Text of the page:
Monday, October 11, 2010

Interacting with Others: Tips for Adults with ADHD

People with attention-deficit/hyperactivity disorder (ADHD) often have social problems. They may have problems with relationships and may be rejected by other people. The problems often come from their symptoms, which include inattention (not being able to pay attention); impulsivity (doing and saying things before they think); and hyperactivity (being overly active).

These social problems can be painful to people with ADHD. They also may contribute to other psychiatric disorders such as depression or anxiety.

This What We Know sheet will help adults with ADHD by:

  • describing how symptoms of ADHD can result in social and relationship issues
  • suggesting ways to find out whether an adult with ADHD interacts well with others
  • suggesting ways to help adults with ADHD get along well with other people

ADHD and Interacting with Others

It is not hard to understand why people with ADHD often have a hard time interacting with other people. Fifty percent to 60 percent of children with ADHD have difficulty getting along with other children. Adults with ADHD very often are lonely and isolated because they haven't learned the social skills others expect them to have, such as listening, polite behavior and following through on responsibilities.

To get along well with others, people must be able to pay attention, to be responsible, and to control their impulses. Adults with ADHD are often inattentive and forgetful, and they generally do not have good control over their impulses.

ADHD is not a disability that others can see, so people who don't know what it is may think that the behavior of someone with ADHD is simply rudeness or laziness or just being self-centered or irresponsible. These and other negative labels can lead to rejection of the person with ADHD.

Rejection by others such as coworkers, family members and friends causes emotional pain, which can lead to low self-esteem and many other problems throughout life. Inappropriate behaviors may anger a friend or spouse and the friend or spouse may eventually "burn out" and give up on the friendship or marriage.

Teaching people with ADHD, their loved ones and their friends about ADHD and how it affects social skills and behavior can help lessen the blame, conflicts and rejection. People with ADHD can learn to interact well with others and to improve their social lives.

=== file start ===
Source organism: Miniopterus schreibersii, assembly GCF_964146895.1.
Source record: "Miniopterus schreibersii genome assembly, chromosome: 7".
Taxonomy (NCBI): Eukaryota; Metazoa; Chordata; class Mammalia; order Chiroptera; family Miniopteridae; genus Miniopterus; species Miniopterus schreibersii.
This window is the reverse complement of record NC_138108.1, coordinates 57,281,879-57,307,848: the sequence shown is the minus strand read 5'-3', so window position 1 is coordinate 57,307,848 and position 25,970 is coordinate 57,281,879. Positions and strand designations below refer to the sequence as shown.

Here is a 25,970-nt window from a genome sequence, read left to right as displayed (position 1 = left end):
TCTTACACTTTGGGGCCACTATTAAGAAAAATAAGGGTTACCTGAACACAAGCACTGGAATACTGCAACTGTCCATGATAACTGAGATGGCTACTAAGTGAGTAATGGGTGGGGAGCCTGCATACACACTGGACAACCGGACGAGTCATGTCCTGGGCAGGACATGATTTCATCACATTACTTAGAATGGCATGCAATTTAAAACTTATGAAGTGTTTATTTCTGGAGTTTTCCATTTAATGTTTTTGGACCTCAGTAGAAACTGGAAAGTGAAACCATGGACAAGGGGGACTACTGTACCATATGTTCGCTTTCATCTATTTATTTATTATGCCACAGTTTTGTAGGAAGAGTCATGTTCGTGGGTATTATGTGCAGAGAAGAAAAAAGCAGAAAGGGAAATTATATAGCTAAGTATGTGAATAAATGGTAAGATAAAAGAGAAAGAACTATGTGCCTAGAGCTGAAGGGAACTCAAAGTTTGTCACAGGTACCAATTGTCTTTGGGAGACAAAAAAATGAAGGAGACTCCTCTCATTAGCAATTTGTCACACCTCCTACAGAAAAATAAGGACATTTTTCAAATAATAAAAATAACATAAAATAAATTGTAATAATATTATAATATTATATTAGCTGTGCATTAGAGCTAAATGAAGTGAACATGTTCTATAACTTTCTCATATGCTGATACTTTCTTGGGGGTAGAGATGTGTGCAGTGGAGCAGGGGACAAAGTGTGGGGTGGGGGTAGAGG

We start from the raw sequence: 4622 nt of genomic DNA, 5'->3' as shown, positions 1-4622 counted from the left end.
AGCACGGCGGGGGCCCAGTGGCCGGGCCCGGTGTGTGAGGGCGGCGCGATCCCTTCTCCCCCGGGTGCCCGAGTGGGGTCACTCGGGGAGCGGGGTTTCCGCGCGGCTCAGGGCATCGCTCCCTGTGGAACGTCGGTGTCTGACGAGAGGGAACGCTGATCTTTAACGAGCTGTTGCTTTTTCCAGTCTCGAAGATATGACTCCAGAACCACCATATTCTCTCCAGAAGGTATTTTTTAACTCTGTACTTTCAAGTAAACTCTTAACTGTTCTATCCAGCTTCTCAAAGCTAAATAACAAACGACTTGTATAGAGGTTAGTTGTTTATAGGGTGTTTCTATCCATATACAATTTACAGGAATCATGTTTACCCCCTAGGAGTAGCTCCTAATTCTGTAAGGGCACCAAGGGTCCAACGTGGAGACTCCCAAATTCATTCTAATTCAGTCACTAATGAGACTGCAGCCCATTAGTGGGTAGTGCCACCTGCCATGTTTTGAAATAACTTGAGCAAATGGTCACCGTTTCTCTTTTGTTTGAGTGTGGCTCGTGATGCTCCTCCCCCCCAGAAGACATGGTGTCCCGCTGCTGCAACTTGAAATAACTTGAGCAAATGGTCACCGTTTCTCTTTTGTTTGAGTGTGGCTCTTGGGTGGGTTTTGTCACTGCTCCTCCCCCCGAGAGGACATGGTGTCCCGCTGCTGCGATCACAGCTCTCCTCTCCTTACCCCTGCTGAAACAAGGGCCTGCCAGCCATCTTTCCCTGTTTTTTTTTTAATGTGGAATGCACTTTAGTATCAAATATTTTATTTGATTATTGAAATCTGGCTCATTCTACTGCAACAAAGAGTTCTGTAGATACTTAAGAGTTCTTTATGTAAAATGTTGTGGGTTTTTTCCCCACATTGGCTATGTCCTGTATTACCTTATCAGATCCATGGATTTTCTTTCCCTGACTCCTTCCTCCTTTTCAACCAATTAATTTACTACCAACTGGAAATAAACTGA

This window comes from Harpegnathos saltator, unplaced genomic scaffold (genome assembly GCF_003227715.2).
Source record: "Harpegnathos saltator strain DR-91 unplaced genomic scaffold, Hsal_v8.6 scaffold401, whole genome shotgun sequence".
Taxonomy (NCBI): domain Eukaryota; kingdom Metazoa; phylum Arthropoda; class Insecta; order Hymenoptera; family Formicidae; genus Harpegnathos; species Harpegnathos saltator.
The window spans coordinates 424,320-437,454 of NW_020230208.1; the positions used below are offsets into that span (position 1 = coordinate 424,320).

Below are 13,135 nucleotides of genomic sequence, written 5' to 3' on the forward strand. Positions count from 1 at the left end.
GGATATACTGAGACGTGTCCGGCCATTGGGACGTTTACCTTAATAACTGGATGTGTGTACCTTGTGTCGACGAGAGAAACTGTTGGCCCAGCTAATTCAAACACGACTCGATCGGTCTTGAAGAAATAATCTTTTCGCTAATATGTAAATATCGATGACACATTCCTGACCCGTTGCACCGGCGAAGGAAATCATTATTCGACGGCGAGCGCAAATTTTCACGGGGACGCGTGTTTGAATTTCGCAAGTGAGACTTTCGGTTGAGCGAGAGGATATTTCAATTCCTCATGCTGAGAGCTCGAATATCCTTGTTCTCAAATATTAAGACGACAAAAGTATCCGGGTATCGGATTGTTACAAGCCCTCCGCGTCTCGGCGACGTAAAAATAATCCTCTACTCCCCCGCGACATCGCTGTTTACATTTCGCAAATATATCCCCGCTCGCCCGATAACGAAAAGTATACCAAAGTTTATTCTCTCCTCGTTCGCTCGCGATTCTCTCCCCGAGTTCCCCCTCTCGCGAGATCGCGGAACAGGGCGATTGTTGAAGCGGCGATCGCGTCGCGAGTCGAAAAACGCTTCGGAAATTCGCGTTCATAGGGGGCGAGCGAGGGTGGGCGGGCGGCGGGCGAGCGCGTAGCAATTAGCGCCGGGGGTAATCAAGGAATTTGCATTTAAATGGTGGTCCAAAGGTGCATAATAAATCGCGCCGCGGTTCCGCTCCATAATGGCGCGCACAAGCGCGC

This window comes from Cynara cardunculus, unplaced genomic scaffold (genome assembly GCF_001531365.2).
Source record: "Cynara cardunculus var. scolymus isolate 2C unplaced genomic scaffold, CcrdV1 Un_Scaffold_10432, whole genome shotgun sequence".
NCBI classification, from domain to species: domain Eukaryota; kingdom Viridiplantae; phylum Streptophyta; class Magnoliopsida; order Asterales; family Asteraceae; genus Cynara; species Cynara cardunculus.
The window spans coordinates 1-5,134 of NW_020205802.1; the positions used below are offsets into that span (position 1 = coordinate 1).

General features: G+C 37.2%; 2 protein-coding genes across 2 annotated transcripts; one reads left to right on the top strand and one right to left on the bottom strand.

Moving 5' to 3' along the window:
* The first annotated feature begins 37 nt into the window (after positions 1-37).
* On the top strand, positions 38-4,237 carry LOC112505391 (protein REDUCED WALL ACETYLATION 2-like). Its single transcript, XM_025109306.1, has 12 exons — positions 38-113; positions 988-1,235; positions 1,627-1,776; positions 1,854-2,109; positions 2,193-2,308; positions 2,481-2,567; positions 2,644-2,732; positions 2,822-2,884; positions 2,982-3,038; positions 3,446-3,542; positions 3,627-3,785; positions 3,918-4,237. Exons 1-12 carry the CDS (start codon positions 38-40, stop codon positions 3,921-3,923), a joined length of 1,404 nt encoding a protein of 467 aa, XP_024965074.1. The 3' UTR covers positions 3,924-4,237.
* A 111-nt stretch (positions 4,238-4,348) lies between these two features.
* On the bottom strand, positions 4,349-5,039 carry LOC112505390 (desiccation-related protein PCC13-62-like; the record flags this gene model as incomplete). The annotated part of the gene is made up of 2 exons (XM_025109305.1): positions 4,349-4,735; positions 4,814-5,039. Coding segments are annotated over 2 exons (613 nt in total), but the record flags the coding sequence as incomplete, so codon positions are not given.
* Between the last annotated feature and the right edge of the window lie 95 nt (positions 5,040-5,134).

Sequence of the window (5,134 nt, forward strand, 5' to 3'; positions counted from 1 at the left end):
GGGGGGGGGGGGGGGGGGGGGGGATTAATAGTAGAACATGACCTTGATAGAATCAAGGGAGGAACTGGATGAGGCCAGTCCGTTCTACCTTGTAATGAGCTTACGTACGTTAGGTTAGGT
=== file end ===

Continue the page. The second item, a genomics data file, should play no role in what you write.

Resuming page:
Learning the Skills to Get Along with Other People

Social skills are generally learned by watching people, copying the behaviors of others, practicing and getting feedback. This normally begins in childhood and improves as one gets older.

People with good social skills are accepted by others. People with ADHD or who don't have such skills are often rejected -- and rejection and isolation gives them even fewer chances to learn how to behave with family and others. This cycle leads to even more rejection, and so on. People begin to avoid the person or use other ways to show disapproval. Because it's considered rude to point out social errors, people with ADHD are left on their own to improve something they may not even understand.

The Impact ADHD Symptoms have on Interacting with Others

There are three major symptoms of ADHD that can affect the way individuals get along with other people:

  • Inattention -- an individual has difficulty with paying attention, organization and following through on tasks
  • Impulsivity -- an individual has difficulty with talking or acting before thinking, or with self-control
  • Hyperactivity -- an individual is unusually active or restless


An adult with ADHD may miss important information in a conversation or in a social setting if they have difficulty paying attention, and others may get frustrated or annoyed if they believe the adult with ADHD wasn't listening on purpose.

Here are some tips for adults with ADHD to understand others and gain social skills:

  • Pay close attention to what others do and say. Know that sometimes people don't say what they really mean. Look for clues to understand what is really meant. Try to "read between the lines."
  • Be aware of body language, tone of voice, behavior, or the look in someone's eyes to better understand what they are saying and meaning.
  • Notice a person's choice of words to better understand real meaning. "I'd love to go" probably means "Yes." "If you want to" probably means "No, but I'll do it."
  • Actions speak louder than words. If someone's words say one thing but their actions say another, suspect that their actions might be telling you their real feelings.
  • Find someone to help you with this hidden language. Compare your understanding with their understanding. If you don't agree, try the other person's interpretation and see what happensespecially if you usually get it wrong.
  • Learn to see beyond polite behavior. Polite behavior sometimes disguises actual feelings.
  • Be alert to what others are doing. Look around for clues about proper behavior, dress, seating and talking.


Impulsivity -- speaking or acting without thinking first -- can damage relationships. Not stopping to think first often causes unwanted situations for others.

Speaking without thinking first often results in opinions and thoughts being expressed in their raw form, without the thoughtful "being nice" that is socially appropriate. Interrupting others is common with impulsive people and not appreciated.

Rapid speech and talking too much can also be a sign of impulsivity. The rapid-fire speech of someone with AD/HD leaves little room for others who might want to speak too. This behavior can lead to losing friends and missing needed information.

Acting without thinking first can also cause problems. Doing something instantly and without thought often means poor decision-making. Impulsive actions include taking reckless chances, not studying or preparing for school or work, having affairs, quitting jobs, deciding to relocate, overspending and even aggressive actions such as hitting others or throwing things.